January 17, 2019

She hangs in the shadows of my dreams
And whispers…

Johnny Hollow


January 12, 2019

I dreamed all sorts of funny dreams – dreams with you in them all the time, and terrible ticking clocks, and vampires, and ladies with long arms putting out the light, and intimate black dogs just sitting on us. I love you. I love you more than anybody in the world. I love you for millions and millions of things, clocks and vampires and lovely hair and being dizzy and falling dreams. I want you to be with me; you can teach me to walk in the air and I’ll teach you to make nice noises on the piano without any music; and we shan’t have any money at all and we’ll live on other people’s, which they won’t like a bit. I don’t care. I don’t care for anybody. I only want to tell you all the time and over and over again that I love you.

Dylan Thomas

July 1936 letter to Caitlin Macnamara


the unattainable

January 6, 2019

Dreams, memories, the sacred – they are all alike in that they are beyond our grasp. Once we are even marginally separated from what we can touch, the object is sanctified; it acquires the beauty of the unattainable, the quality of the miraculous. Everything, really, has this quality of sacredness, but we can desecrate it at a touch. How strange man is! His touch defiles and yet he contains the source of miracles.

Yukio Mishima
Spring Snow

knows nothing

November 25, 2018

During the day he knows nothing but dreams. During the day he knows only the lethargy the white,  billowing curtain and the humming fan give him as a kind of comfort.  At night he’s wakeful. At night he knows only the loneliness that lies down beside him in the bed and keeps him awake.

Tomas Espedal
translated by James Anderson

sum of our dreams

September 13, 2018

sky trees and sea

Books are not only the arbitrary sum of our dreams, and our memory. They also give us the model of self-transcendence. Some people think of reading only as a kind of escape: an escape from the “real” everyday world to an imaginary world, the world of books. Books are much more. They are a way of being fully human.

I’m sorry to have to tell you that books are now considered an endangered species. By books, I also mean the conditions of reading that make possible literature and its soul effects. Soon, we are told, we will call up on “bookscreens” any “text” on demand, and will be able to change its appearance, ask questions of it, “interact” with it. When books become “texts” that we “interact” with according to criteria of utility, the written word will have become simply another aspect of our advertising-driven televisual reality. This is the glorious future being created, and promised to us, as something more “democratic.” Of course, it means nothing less than the death of inwardness – and of the book.

Susan Sontag
Letter to Borges

inward dreamings

September 6, 2018

All life is only a set of pictures in the brain, among which there is no difference betwixt those born of real things and those born of inward dreamings, and no cause to value the one above the other.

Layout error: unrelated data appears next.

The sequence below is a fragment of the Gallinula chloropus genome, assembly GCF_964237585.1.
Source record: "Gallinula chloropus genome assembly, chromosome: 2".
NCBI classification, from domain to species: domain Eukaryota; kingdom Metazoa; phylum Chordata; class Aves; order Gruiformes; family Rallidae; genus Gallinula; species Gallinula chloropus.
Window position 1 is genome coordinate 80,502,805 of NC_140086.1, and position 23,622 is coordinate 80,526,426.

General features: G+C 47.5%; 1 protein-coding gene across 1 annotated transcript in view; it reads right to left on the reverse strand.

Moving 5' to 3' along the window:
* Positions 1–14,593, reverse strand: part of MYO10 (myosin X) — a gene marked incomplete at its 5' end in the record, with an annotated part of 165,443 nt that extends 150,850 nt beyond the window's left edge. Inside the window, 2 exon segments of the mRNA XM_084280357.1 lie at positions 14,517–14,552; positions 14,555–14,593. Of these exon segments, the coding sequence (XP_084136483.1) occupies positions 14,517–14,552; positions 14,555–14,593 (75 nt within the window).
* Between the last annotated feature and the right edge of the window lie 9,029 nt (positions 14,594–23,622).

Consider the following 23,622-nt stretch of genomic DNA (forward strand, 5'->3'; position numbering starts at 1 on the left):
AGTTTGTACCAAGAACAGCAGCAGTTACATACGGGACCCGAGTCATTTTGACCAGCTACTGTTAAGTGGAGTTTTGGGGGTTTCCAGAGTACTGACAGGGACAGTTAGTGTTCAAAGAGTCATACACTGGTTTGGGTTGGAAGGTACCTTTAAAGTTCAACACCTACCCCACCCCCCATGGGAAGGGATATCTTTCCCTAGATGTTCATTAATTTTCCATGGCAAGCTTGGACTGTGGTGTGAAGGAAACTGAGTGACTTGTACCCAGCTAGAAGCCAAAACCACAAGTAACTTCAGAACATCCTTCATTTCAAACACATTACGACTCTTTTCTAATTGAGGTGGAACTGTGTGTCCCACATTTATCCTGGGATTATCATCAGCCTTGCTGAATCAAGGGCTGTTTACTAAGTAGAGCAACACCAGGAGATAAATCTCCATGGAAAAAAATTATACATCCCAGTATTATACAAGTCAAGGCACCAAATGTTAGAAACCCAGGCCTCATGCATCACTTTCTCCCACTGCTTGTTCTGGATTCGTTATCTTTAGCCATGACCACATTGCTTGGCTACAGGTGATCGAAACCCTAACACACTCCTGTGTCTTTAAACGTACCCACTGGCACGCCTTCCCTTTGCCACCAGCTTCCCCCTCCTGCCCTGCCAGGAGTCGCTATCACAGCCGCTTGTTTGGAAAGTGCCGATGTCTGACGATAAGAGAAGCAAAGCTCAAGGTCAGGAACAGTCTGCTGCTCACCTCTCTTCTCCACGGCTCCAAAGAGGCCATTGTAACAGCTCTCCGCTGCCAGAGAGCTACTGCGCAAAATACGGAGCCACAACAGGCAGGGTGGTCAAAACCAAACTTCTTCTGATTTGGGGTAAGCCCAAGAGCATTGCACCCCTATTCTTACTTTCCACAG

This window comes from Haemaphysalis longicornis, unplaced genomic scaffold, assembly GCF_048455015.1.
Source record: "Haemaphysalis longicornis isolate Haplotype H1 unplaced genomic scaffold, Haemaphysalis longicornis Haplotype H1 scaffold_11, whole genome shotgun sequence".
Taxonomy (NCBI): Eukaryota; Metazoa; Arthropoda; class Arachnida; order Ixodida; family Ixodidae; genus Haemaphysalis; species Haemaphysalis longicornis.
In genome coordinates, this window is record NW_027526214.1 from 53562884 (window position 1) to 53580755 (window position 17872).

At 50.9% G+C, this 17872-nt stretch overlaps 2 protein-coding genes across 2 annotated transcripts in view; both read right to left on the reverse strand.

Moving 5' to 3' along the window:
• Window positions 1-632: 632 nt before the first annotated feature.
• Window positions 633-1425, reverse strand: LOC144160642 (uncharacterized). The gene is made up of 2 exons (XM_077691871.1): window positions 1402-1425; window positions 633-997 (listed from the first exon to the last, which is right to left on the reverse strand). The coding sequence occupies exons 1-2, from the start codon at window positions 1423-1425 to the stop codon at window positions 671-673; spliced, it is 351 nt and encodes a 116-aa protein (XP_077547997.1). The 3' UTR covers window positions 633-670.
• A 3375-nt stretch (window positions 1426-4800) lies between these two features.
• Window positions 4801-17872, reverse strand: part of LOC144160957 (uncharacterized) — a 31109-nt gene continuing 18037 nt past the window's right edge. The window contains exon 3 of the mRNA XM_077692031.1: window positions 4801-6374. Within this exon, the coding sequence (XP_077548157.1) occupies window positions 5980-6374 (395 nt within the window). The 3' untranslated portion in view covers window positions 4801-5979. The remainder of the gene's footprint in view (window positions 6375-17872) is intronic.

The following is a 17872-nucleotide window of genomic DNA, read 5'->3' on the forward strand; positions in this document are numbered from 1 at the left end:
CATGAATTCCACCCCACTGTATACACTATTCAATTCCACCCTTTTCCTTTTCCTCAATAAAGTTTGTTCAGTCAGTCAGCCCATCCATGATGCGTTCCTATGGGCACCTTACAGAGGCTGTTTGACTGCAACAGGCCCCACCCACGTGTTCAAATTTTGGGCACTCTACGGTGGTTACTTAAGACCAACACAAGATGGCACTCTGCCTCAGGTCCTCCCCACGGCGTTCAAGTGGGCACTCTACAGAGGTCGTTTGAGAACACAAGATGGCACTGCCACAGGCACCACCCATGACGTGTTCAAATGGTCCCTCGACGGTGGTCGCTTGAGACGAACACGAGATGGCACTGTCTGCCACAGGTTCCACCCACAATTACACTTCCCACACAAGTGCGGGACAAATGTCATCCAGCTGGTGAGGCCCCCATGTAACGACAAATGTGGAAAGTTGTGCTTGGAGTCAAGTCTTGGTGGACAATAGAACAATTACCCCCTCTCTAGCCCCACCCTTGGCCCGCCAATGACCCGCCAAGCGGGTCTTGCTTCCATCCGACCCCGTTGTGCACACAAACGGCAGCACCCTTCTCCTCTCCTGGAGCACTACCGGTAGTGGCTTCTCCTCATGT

H.P. Lovecraft
The Silver Key

Don’t resist, my husband says, Mr. Psychiatrist,
ever the eminent Freudian lacking only a sound practice.
At three a.m. dreams blur into a gray shadow-country
I can’t run from on stumps.
It’s a landscape of images, of dog-heads with eyes burned out
into blackening holes, of flanks splitting open
to an ecstasy of brightening organs
drying out in sun so scalding even asleep I can’t contemplate it.
Dreams aren’t fascinating, the Freudians say, except as doors
to the unexplored psyche. But, sleep-sodden, still I wonder,
Why does age bring flashes of decay, tiny hazed snapshots
of organs going numb, of skin that wraps them like grocery sacks,
loose-fitting and brown? Two worlds I live in now. The dailiness
of Super Saver and searingly white lighting bathing Campbell’s soupcans
The nightmares of violation. Of surgery and sharpening knives.

Terri Brown-Davidson

A sea of ink

July 31, 2018

I would have written you, myself, if I could put down in words everything I want to say to you. A sea of ink would not be enough. But you built me dreams instead.

Erin Morgenstern
The Night Circus

A Train

Attack of a Train

Mr Riquemale, the commissioner of police of La Ciotat, dreams on March 13 that a band of Italians are gesticulating in his office. Using their arms as semaphores, the Italians explain to him that the train from Marseilles is in a tunnel near Cassis, and it doesn’t want to come out. Mr Riquemale visits the scene of the problem: indeed, there’s the Marseilles train in the tunnel. “Come out of there!” he says. The train doesn’t answer. The Italians, who have followed him, gesticulate in a way that means he mustn’t provoke the train, or else, like a trapped animal, it will attack. Mr Riquemale doesn’t give a damn what a bunch of Italians who can’t speak French might or might not think. “Are you coming out?” he asks the train. “Or am I coming in to get you?” The train doesn’t answer. “All right,” says Mr Riquemale. “Then I’m going in.” He goes into the tunnel, followed by the Italians who go No, no, with their arms. The train attacks.

Paul La Farge
The Facts of Winter

All humans dream, usually three to five times a night. And every time a man dreams he has an erection; every time a woman dreams, the blood vessels of her vagina become engorged. These changes in our genitalia are apparently unrelated to sexual thoughts before sleep or to sexual content in the dreams themselves. Rather, erections and vaginal engorgement seem to be the result of the state of dreaming itself.

Jerome Groopman
Review of The Mystery of Sleep by Meir Kruger in The New Yorker Magazine, Oct 23, 2017.